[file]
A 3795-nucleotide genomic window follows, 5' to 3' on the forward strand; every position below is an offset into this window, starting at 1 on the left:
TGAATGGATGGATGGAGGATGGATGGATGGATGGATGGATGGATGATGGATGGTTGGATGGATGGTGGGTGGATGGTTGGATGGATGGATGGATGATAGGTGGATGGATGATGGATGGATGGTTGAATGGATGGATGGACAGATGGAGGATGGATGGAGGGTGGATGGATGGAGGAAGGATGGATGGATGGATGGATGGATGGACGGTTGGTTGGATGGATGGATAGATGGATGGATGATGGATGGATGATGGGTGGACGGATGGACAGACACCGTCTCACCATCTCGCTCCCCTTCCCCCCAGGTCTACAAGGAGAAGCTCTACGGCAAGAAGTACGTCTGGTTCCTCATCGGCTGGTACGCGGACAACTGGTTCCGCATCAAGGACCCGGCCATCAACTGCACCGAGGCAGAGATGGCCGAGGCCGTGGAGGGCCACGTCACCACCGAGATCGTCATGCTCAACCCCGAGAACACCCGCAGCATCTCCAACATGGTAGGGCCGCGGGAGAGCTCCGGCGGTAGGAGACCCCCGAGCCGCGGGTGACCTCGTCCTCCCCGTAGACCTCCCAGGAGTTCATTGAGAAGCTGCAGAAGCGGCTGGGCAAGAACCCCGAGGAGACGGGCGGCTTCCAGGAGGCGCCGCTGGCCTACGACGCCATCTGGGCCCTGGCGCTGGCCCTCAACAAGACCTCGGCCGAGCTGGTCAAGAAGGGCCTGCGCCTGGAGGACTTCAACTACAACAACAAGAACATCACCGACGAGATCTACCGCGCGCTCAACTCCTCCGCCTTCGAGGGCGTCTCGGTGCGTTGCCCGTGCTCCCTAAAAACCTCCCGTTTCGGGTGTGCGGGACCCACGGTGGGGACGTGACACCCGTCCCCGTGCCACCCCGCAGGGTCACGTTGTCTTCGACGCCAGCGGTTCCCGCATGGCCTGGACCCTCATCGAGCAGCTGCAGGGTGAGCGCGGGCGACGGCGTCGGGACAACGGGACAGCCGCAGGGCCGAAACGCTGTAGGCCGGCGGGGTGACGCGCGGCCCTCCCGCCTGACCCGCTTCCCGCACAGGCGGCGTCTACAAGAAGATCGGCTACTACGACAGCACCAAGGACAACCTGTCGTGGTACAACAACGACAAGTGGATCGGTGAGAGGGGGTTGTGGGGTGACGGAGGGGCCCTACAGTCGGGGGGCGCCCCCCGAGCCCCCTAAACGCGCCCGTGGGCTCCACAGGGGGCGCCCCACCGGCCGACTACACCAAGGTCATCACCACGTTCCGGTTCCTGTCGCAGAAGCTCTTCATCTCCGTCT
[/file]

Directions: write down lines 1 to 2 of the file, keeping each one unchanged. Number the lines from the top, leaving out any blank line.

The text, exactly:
A 3795-nucleotide genomic window follows, 5' to 3' on the forward strand; every position below is an offset into this window, starting at 1 on the left:
TGAATGGATGGATGGAGGATGGATGGATGGATGGATGGATGGATGATGGATGGTTGGATGGATGGTGGGTGGATGGTTGGATGGATGGATGGATGATAGGTGGATGGATGATGGATGGATGGTTGAATGGATGGATGGACAGATGGAGGATGGATGGAGGGTGGATGGATGGAGGAAGGATGGATGGATGGATGGATGGATGGACGGTTGGTTGGATGGATGGATAGATGGATGGATGATGGATGGATGATGGGTGGACGGATGGACAGACACCGTCTCACCATCTCGCTCCCCTTCCCCCCAGGTCTACAAGGAGAAGCTCTACGGCAAGAAGTACGTCTGGTTCCTCATCGGCTGGTACGCGGACAACTGGTTCCGCATCAAGGACCCGGCCATCAACTGCACCGAGGCAGAGATGGCCGAGGCCGTGGAGGGCCACGTCACCACCGAGATCGTCATGCTCAACCCCGAGAACACCCGCAGCATCTCCAACATGGTAGGGCCGCGGGAGAGCTCCGGCGGTAGGAGACCCCCGAGCCGCGGGTGACCTCGTCCTCCCCGTAGACCTCCCAGGAGTTCATTGAGAAGCTGCAGAAGCGGCTGGGCAAGAACCCCGAGGAGACGGGCGGCTTCCAGGAGGCGCCGCTGGCCTACGACGCCATCTGGGCCCTGGCGCTGGCCCTCAACAAGACCTCGGCCGAGCTGGTCAAGAAGGGCCTGCGCCTGGAGGACTTCAACTACAACAACAAGAACATCACCGACGAGATCTACCGCGCGCTCAACTCCTCCGCCTTCGAGGGCGTCTCGGTGCGTTGCCCGTGCTCCCTAAAAACCTCCCGTTTCGGGTGTGCGGGACCCACGGTGGGGACGTGACACCCGTCCCCGTGCCACCCCGCAGGGTCACGTTGTCTTCGACGCCAGCGGTTCCCGCATGGCCTGGACCCTCATCGAGCAGCTGCAGGGTGAGCGCGGGCGACGGCGTCGGGACAACGGGACAGCCGCAGGGCCGAAACGCTGTAGGCCGGCGGGGTGACGCGCGGCCCTCCCGCCTGACCCGCTTCCCGCACAGGCGGCGTCTACAAGAAGATCGGCTACTACGACAGCACCAAGGACAACCTGTCGTGGTACAACAACGACAAGTGGATCGGTGAGAGGGGGTTGTGGGGTGACGGAGGGGCCCTACAGTCGGGGGGCGCCCCCCGAGCCCCCTAAACGCGCCCGTGGGCTCCACAGGGGGCGCCCCACCGGCCGACTACACCAAGGTCATCACCACGTTCCGGTTCCTGTCGCAGAAGCTCTTCATCTCCGTCT